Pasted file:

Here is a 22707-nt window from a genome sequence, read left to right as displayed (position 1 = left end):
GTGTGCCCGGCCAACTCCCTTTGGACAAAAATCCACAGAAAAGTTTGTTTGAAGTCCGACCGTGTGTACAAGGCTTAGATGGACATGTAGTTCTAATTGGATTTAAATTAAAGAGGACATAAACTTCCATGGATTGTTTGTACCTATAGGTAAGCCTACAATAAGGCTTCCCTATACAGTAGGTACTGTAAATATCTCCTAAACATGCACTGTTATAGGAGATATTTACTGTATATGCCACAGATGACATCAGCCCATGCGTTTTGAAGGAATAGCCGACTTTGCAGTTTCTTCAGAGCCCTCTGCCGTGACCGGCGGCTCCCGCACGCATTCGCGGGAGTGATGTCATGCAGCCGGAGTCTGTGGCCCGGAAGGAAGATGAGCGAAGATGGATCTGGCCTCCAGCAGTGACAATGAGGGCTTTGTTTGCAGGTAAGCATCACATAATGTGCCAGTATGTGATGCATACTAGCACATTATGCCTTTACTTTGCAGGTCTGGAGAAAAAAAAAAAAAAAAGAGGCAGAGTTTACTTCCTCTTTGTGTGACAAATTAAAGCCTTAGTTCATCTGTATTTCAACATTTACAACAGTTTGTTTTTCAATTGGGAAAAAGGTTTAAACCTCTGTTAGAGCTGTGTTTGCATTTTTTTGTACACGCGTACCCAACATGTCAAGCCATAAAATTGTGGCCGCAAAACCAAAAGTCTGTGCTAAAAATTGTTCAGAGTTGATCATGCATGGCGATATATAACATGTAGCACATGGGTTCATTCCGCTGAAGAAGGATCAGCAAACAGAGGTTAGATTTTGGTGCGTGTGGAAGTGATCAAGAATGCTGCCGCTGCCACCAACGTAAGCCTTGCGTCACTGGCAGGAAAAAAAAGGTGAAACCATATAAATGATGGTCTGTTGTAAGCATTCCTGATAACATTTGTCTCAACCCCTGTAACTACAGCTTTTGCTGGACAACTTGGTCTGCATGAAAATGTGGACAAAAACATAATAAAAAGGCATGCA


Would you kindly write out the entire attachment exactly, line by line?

Here is a 22707-nt window from a genome sequence, read left to right as displayed (position 1 = left end):
GTGTGCCCGGCCAACTCCCTTTGGACAAAAATCCACAGAAAAGTTTGTTTGAAGTCCGACCGTGTGTACAAGGCTTAGATGGACATGTAGTTCTAATTGGATTTAAATTAAAGAGGACATAAACTTCCATGGATTGTTTGTACCTATAGGTAAGCCTACAATAAGGCTTCCCTATACAGTAGGTACTGTAAATATCTCCTAAACATGCACTGTTATAGGAGATATTTACTGTATATGCCACAGATGACATCAGCCCATGCGTTTTGAAGGAATAGCCGACTTTGCAGTTTCTTCAGAGCCCTCTGCCGTGACCGGCGGCTCCCGCACGCATTCGCGGGAGTGATGTCATGCAGCCGGAGTCTGTGGCCCGGAAGGAAGATGAGCGAAGATGGATCTGGCCTCCAGCAGTGACAATGAGGGCTTTGTTTGCAGGTAAGCATCACATAATGTGCCAGTATGTGATGCATACTAGCACATTATGCCTTTACTTTGCAGGTCTGGAGAAAAAAAAAAAAAAAAGAGGCAGAGTTTACTTCCTCTTTGTGTGACAAATTAAAGCCTTAGTTCATCTGTATTTCAACATTTACAACAGTTTGTTTTTCAATTGGGAAAAAGGTTTAAACCTCTGTTAGAGCTGTGTTTGCATTTTTTTGTACACGCGTACCCAACATGTCAAGCCATAAAATTGTGGCCGCAAAACCAAAAGTCTGTGCTAAAAATTGTTCAGAGTTGATCATGCATGGCGATATATAACATGTAGCACATGGGTTCATTCCGCTGAAGAAGGATCAGCAAACAGAGGTTAGATTTTGGTGCGTGTGGAAGTGATCAAGAATGCTGCCGCTGCCACCAACGTAAGCCTTGCGTCACTGGCAGGAAAAAAAAGGTGAAACCATATAAATGATGGTCTGTTGTAAGCATTCCTGATAACATTTGTCTCAACCCCTGTAACTACAGCTTTTGCTGGACAACTTGGTCTGCATGAAAATGTGGACAAAAACATAATAAAAAGGCATGCA